The issue with control-freakism (for the lack of a better word) is that over time it's doomed to fail. They (CBers) can get frustrated with the experience in recent years, in which the transmission mechanism for monetary policy has been clogged, but it's probably wiser to reach the conclusion Bernanke reached - monetary policy can only go so far; the fiscal side has to get its act together. Perfecting the control mechanism isn't the long-term answer. At the risk of choosing a decidedly prosaic and non-Cartesian metaphor (but one I think works perfectly), it's like jealousy and a romantic partner - it's going to backfire/go to rot eventually. I could go on about my views re: central technocratic planning, but it's likely an unsolicited tangent at this stage.

Regarding macro HF's, my current spot on the sell-side is definitely a few steps too removed to be on their radar, and the bridges back to the old spot weren't burnt - they just got shut down/roadblocked.

The truth is you're the weak. And I'm the tyranny of evil men. But I'm tryin', Ringo. I'm tryin' real hard to be the shepherd.
  • 5
Jun 8, 2017 - 7:01pm

Well, in certain illiquid markets you, at least for the time being, basically still basically have prop groups. Yeah, they aren't called that, but mkt makers have so much discretion in those markets that it might as well be an old school embedded HF. The head of the HY desk at Goldman made some stupid amount of money 'making markets' last year, that just isn't possible off of bid-asks. It got some play in the press, I believe.

But no, I don't think removing Volcker would honestly change much. The trend (and it's probably systemically healthy, on balance) is towards less risk on bank balance sheets. You also can't forget about shit like Basel and other accords... it's not just Congress calling the shots on institutional risk appetite. I can't say I have a huge issue with the decentralization of market making we've seen, but I will admit that I am concerned about how liquidity could perform in the case of a sustained or rapid downturn. And I just miss some of that now deceased culture... the camaraderie on those desks is nothing today compared to how it used to be. Mind you, I never sat in one of those seats, but I have many friends who did, and have done much business over the years with them.

Volcker rule always seemed to me like addressing symptom rather than actual problem. My favored policy would be somehow (the 'how' is the hard part, lol) removing still massive moral hazard from system, but loosening restrictions on activities (magnitude of compliance spending is fucking insane today, and that's unequivocally net negative for society... those people don't create any value!). If there was no guaranteed backstop (because let's face it, for most of the big boys there still is one), prudence and prop could coexist. The problem is the moral hazard, but the easy thing to address was the prop.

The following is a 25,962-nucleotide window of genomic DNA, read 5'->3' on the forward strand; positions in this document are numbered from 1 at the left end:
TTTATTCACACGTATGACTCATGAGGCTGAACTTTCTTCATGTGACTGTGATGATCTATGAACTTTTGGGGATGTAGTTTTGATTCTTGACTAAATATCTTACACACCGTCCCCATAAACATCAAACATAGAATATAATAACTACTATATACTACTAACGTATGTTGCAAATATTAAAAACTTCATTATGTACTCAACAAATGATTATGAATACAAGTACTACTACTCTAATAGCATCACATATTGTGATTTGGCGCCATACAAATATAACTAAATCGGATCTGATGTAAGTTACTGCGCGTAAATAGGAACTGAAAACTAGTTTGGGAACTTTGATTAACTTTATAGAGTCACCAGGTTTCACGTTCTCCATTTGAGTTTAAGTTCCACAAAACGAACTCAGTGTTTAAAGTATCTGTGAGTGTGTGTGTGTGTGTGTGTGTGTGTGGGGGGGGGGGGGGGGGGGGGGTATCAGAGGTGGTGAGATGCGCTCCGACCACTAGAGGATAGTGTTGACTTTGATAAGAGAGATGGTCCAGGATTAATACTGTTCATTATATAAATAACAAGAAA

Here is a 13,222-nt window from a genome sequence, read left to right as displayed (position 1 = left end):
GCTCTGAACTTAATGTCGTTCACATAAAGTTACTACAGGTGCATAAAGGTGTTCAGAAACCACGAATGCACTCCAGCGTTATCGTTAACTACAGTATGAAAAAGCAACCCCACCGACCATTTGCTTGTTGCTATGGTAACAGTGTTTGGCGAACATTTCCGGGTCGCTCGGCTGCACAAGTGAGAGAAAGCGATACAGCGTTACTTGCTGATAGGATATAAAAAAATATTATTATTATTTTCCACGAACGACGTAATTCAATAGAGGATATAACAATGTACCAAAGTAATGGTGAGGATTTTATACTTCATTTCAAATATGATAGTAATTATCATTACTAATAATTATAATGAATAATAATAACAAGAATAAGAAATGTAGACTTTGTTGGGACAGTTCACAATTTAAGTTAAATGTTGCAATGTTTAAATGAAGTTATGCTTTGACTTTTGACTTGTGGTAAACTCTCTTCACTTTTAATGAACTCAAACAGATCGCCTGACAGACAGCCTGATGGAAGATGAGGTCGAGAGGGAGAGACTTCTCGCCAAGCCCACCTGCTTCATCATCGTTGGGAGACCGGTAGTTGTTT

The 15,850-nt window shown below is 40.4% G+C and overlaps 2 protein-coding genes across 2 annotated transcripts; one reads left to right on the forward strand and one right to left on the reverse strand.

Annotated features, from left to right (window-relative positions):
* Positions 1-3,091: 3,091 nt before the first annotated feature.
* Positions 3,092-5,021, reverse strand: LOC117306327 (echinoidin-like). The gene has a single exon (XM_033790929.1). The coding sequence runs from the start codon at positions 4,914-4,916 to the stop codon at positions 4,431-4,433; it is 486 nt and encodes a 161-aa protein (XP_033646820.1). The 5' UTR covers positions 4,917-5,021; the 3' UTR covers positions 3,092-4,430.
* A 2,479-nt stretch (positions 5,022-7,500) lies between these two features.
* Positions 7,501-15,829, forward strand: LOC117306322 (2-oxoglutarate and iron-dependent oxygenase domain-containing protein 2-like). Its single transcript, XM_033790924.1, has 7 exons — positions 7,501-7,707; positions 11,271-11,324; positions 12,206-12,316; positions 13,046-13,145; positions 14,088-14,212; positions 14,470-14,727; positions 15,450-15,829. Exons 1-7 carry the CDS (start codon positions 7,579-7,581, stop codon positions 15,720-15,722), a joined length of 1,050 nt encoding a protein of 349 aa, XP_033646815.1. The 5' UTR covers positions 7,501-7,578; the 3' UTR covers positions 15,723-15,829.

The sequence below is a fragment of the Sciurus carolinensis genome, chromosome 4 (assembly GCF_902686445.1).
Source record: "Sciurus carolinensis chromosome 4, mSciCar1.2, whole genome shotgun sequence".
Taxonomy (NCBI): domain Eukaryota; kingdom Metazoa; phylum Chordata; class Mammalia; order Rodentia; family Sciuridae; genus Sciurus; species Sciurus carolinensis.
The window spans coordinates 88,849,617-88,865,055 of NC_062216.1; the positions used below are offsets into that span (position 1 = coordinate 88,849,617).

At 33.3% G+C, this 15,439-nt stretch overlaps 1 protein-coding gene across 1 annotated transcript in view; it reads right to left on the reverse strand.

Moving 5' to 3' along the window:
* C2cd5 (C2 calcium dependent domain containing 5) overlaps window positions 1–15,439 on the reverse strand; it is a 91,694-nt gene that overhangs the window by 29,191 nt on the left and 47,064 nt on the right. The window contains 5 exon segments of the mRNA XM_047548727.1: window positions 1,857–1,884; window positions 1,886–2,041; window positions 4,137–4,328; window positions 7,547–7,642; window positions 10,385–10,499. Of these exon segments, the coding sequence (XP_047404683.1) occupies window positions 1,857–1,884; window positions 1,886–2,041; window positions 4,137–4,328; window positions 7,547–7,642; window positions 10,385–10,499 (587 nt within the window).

But I don't know, I'm not an expert whatsoever on market making or prop.

Aug 17, 2018 - 10:39pm

I'm a hopeless rube when it comes to alcohol. Perhaps the single character trait of which I am most ashamed is that I generally just gravitate to the more expensive options, because it's always tolerably good. There's no doubt I'm missing out on great stuff and burning a bit of unnecessary money, but given that the alternative is drinking more often (my body just can't take it, both when I was young, and especially now) and putting considerable time into learning the nuances of different classes of drink, I accept my current situation.

When it comes to coffee, I'm an addict. On balance probably a healthier addiction than the booze and snow of which my esteemed colleagues are such connoisseurs

Jun 9, 2017 - 12:14am

Thanks for doing an AMA. When you speak to central bankers who sit in on the markets desks, whats a common gap of knowledge they have within macro when compared to the guys in HFs?


Aug 17, 2018 - 11:03pm

You mean like the kinda guys who work at the NYFRB? It's a breadth thing: they're super specialized execution traders, so they basically don't give a fuck about the breadth that macro guys try to make money off of

The folks at central banks (talking policymakers now, not traders) are generally way smarter, and understand the real world far better, than most people assume/give them credit for. The nature of their position constrains their ability to communicate candidly and often even thoughtfully